Title page for ETD etd-4229173039731191

Type of Document Master's Thesis
Author Sidebottom, Shane D.
Author's Email Address ssidebot@vt.edu
URN etd-4229173039731191
Title Effects of Illumination and Viewing Angle on the Modeling of Flicker Perception in CRT Displays
Degree Master of Science
Department Industrial and Systems Engineering
Advisory Committee
Advisor Name Title
Deighan, John
Prestrude, Albert M.
Beaton, Robert J. Committee Chair
  • flicker
  • critical fusion frequency
  • CFF
  • illuminance
  • luminance
  • CRT
Date of Defense 1997-03-21
Availability unrestricted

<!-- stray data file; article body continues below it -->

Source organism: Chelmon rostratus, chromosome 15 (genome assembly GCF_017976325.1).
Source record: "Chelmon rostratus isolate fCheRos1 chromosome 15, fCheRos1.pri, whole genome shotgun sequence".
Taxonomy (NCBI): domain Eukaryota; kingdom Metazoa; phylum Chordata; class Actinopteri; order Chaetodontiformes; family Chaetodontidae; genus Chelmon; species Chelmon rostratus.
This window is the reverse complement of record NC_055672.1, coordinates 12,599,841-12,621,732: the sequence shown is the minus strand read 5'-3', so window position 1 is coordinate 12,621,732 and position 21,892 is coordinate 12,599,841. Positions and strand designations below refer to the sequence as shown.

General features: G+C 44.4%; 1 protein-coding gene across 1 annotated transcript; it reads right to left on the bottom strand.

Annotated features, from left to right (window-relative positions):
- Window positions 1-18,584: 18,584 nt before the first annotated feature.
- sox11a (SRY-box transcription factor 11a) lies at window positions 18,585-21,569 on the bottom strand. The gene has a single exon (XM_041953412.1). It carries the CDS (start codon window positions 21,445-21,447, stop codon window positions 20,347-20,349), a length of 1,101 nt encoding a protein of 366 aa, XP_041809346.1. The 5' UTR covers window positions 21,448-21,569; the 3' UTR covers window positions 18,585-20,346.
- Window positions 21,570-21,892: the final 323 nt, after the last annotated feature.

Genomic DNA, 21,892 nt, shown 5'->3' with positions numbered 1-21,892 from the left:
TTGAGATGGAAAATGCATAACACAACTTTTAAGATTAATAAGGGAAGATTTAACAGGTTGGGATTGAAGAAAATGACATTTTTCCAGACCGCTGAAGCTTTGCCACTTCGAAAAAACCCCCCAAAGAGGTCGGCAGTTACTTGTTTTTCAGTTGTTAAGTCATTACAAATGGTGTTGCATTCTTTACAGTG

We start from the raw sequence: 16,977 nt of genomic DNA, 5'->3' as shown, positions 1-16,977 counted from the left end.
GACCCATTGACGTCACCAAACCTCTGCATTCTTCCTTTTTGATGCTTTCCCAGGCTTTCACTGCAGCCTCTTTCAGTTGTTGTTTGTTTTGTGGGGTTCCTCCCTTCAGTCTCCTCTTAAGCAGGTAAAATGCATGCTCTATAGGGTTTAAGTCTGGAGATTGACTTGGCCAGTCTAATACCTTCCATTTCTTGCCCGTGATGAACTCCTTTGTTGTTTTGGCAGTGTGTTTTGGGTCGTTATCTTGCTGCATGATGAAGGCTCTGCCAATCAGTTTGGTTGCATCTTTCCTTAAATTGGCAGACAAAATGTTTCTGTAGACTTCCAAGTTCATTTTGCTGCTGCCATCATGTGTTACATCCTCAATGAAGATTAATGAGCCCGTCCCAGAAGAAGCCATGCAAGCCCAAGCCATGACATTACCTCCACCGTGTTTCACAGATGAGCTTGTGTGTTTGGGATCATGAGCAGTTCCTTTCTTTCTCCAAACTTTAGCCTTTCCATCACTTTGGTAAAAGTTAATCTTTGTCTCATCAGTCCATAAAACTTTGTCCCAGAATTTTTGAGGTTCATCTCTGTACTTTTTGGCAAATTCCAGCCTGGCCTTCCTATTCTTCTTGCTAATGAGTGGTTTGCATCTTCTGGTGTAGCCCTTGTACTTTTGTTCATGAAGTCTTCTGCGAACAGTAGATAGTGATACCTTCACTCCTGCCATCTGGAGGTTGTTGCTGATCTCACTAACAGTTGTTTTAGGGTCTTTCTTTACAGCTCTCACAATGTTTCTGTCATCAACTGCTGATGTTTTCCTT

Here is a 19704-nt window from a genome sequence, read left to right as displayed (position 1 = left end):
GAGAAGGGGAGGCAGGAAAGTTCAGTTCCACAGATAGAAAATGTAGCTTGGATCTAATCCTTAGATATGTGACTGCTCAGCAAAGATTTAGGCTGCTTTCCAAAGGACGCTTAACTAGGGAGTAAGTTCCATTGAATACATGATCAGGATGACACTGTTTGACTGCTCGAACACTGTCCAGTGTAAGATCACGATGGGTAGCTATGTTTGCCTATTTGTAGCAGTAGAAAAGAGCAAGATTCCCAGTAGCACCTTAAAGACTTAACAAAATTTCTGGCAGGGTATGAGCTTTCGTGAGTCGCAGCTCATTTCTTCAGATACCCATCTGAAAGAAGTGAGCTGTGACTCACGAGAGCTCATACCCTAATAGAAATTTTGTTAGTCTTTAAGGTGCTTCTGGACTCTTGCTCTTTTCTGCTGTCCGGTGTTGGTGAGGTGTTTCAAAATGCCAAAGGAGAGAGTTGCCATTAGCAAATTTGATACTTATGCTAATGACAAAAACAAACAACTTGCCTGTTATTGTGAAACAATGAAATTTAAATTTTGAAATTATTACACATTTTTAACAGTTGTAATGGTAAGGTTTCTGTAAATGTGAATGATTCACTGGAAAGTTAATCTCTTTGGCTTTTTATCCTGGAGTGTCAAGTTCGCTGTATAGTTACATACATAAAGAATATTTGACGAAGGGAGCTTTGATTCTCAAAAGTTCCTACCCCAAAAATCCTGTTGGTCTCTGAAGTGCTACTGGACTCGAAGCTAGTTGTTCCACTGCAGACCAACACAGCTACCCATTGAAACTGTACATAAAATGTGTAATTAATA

This study evaluated the usefulness of a psychophysical model as part of a new ANSI/HFES 100 standard for CRT flicker. A graph based flicker prediction method developed from Farrell, 1987 was evaluated. The Farrell model is based on phosphor persistence, screen luminance, display size, and viewing distance. The graph based method assumes a worse case scenario (i.e. a white display screen shown on a display with P4 phosphor). While the Farrell model requires photometric measurements to be taken using special equipment, the graph based method require a knowledge of the display size, viewing distance, screen luminance, and refresh rate. Ten participants viewed different display sizes from different eccentricities under different levels of illumination and luminance. In each condition the display's refresh rate was manipulated using the Method of Limits to determine the critical flicker frequency (CFF). An Analysis of Variance was used to detirmine significant effects on CFF. CFF increased with increasing luminance and display size. Adequate illumination significantly increased CFF. A viewing eccentricity of 30 degrees (measured horizontally from the center of the screen) produced the highest CFF values. Under the conditions of 30 degrees eccentricity and 250 to 500 lux illumination, observed 50% CFF threshold values exceeded the 90% CFF threshold values predicted by the graph based method. This study demonstates that when tested under the same conditions it was developed under, the Farrell method successfully predicts flicker perception; however, when tested under conditions representative of real world working conditions, the Farrell model fails to predict flicker perception. New parameters for the model are suggested.
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